Pantin, Cecily Maria (2007) Why the west won't win Afghanistan: game theory implications for post-conflict reconstruction. Masters thesis, Memorial University of Newfoundland.
- Accepted Version
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Since 2002, NATO and the Western powers have been waging a war in Afghanistan and attempting to vanquish the roots of terrorism in the troubled nation. The reconstruction efforts began even as war continued to be fought. A considerably pro-western government under President Karzai was installed through electoral processes in 2004. Nevertheless, in 2007 reconstruction efforts seem no farther ahead and successes are minimal. Foreign interveners view Afghanistan as a tabula rasa upon which they can defeat the enemy and impose a liberal-democratic political and economic order. But this will not happen. The country continues to struggle against the influence of neighbors, violence and corruption of warlords, the illegal opium trade, as well as ethnic and religious disparities. Above all, Afghanistan remains subject to violent political jockeying. The country continues to grapple with the Taliban insurgency, the threat of attacks from remaining al-Qa'ida, and instability. The game being played in Afghanistan is much more complex than the West ever envisioned. As long as they continue to neglect the numerous nested games, specifically games in multiple arenas, embedded within the situation and focus solely on the game in the principal arena - defeating the Taliban and forming a pro-liberal state in the Middle East - reconstruction will fail. Troops continue to filter into Afghanistan but reconstruction and peace are slipping out of reach.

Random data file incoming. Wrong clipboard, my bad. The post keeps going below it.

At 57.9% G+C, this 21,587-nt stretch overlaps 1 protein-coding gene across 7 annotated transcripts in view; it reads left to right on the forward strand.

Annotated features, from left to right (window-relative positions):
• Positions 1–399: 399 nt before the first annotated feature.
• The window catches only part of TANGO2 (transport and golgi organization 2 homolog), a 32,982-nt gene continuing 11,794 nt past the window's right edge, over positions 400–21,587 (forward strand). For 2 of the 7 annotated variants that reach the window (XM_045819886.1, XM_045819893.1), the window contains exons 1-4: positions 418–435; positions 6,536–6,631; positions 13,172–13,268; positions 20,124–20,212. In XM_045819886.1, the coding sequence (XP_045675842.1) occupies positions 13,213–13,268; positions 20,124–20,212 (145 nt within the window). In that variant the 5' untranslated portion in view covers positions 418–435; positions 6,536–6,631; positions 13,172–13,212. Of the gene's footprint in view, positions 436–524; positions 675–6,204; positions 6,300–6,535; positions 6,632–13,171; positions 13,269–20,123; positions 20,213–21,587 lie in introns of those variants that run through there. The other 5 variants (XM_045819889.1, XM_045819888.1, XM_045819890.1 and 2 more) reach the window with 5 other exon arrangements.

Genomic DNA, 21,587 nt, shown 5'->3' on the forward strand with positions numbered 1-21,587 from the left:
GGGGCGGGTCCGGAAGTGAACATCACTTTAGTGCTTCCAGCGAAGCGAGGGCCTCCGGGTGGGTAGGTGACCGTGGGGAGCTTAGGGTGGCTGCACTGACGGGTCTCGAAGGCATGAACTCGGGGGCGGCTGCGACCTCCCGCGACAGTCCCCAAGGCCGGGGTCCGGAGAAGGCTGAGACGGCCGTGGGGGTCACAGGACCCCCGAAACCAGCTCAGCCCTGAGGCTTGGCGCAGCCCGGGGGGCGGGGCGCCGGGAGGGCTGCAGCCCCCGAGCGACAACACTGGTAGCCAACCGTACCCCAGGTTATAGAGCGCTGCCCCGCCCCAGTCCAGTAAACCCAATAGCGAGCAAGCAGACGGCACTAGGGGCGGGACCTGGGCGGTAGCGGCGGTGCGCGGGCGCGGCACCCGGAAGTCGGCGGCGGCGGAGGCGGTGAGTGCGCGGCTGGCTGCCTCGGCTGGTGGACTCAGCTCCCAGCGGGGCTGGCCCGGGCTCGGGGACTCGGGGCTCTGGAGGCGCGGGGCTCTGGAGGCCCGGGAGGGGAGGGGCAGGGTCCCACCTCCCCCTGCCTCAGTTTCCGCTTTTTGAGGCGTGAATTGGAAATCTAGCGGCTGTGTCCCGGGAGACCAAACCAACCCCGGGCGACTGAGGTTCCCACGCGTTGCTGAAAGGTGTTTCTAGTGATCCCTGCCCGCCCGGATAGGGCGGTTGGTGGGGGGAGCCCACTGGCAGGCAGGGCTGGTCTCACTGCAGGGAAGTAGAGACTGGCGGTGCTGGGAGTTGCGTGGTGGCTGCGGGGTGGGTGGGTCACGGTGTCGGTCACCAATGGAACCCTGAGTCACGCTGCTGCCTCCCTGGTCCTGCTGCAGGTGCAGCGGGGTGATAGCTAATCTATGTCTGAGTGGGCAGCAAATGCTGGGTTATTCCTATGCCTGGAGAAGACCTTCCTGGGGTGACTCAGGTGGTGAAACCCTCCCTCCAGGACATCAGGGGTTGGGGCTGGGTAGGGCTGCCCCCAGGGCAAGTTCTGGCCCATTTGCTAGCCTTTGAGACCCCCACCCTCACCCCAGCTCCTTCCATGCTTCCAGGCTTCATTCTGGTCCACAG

|Item Type:||Thesis (Masters)|
|Additional Information:||Includes bibliographical references (leaves 102-105)|
|Department(s):||Humanities and Social Sciences, Faculty of > Political Science|
|Library of Congress Subject Heading:||Game theory; Postwar reconstruction--Afghanistan; Afghanistan--Politics and government--21st century|
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